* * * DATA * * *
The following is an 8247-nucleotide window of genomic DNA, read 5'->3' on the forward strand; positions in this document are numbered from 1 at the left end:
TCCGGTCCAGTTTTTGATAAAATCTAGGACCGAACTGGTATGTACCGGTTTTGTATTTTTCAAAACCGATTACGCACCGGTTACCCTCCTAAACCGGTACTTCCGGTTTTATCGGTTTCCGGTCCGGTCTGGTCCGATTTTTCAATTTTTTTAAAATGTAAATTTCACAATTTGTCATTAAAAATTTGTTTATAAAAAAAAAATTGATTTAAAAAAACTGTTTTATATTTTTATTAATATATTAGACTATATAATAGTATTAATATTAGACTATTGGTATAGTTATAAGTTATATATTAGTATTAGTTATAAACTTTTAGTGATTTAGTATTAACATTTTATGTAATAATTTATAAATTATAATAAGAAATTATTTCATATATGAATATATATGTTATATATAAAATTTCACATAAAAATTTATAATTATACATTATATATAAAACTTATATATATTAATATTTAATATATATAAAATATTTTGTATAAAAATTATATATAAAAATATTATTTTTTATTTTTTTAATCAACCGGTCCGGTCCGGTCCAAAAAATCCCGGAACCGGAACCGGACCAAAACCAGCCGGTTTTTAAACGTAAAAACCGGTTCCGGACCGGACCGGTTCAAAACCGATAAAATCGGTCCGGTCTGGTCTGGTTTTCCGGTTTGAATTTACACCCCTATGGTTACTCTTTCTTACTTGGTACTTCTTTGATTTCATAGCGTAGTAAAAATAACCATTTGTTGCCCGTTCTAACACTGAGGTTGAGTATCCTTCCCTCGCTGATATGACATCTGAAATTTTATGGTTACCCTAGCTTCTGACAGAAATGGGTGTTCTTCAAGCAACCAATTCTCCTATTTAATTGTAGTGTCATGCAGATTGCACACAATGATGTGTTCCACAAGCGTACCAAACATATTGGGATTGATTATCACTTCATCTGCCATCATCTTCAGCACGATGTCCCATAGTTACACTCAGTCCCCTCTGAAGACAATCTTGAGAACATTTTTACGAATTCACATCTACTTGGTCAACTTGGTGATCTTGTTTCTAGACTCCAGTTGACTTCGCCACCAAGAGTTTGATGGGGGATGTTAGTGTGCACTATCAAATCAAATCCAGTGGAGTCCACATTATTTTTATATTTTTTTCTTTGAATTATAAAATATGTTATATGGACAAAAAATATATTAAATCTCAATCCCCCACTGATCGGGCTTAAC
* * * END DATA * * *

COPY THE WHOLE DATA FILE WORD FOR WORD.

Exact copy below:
The following is an 8247-nucleotide window of genomic DNA, read 5'->3' on the forward strand; positions in this document are numbered from 1 at the left end:
TCCGGTCCAGTTTTTGATAAAATCTAGGACCGAACTGGTATGTACCGGTTTTGTATTTTTCAAAACCGATTACGCACCGGTTACCCTCCTAAACCGGTACTTCCGGTTTTATCGGTTTCCGGTCCGGTCTGGTCCGATTTTTCAATTTTTTTAAAATGTAAATTTCACAATTTGTCATTAAAAATTTGTTTATAAAAAAAAAATTGATTTAAAAAAACTGTTTTATATTTTTATTAATATATTAGACTATATAATAGTATTAATATTAGACTATTGGTATAGTTATAAGTTATATATTAGTATTAGTTATAAACTTTTAGTGATTTAGTATTAACATTTTATGTAATAATTTATAAATTATAATAAGAAATTATTTCATATATGAATATATATGTTATATATAAAATTTCACATAAAAATTTATAATTATACATTATATATAAAACTTATATATATTAATATTTAATATATATAAAATATTTTGTATAAAAATTATATATAAAAATATTATTTTTTATTTTTTTAATCAACCGGTCCGGTCCGGTCCAAAAAATCCCGGAACCGGAACCGGACCAAAACCAGCCGGTTTTTAAACGTAAAAACCGGTTCCGGACCGGACCGGTTCAAAACCGATAAAATCGGTCCGGTCTGGTCTGGTTTTCCGGTTTGAATTTACACCCCTATGGTTACTCTTTCTTACTTGGTACTTCTTTGATTTCATAGCGTAGTAAAAATAACCATTTGTTGCCCGTTCTAACACTGAGGTTGAGTATCCTTCCCTCGCTGATATGACATCTGAAATTTTATGGTTACCCTAGCTTCTGACAGAAATGGGTGTTCTTCAAGCAACCAATTCTCCTATTTAATTGTAGTGTCATGCAGATTGCACACAATGATGTGTTCCACAAGCGTACCAAACATATTGGGATTGATTATCACTTCATCTGCCATCATCTTCAGCACGATGTCCCATAGTTACACTCAGTCCCCTCTGAAGACAATCTTGAGAACATTTTTACGAATTCACATCTACTTGGTCAACTTGGTGATCTTGTTTCTAGACTCCAGTTGACTTCGCCACCAAGAGTTTGATGGGGGATGTTAGTGTGCACTATCAAATCAAATCCAGTGGAGTCCACATTATTTTTATATTTTTTTCTTTGAATTATAAAATATGTTATATGGACAAAAAATATATTAAATCTCAATCCCCCACTGATCGGGCTTAAC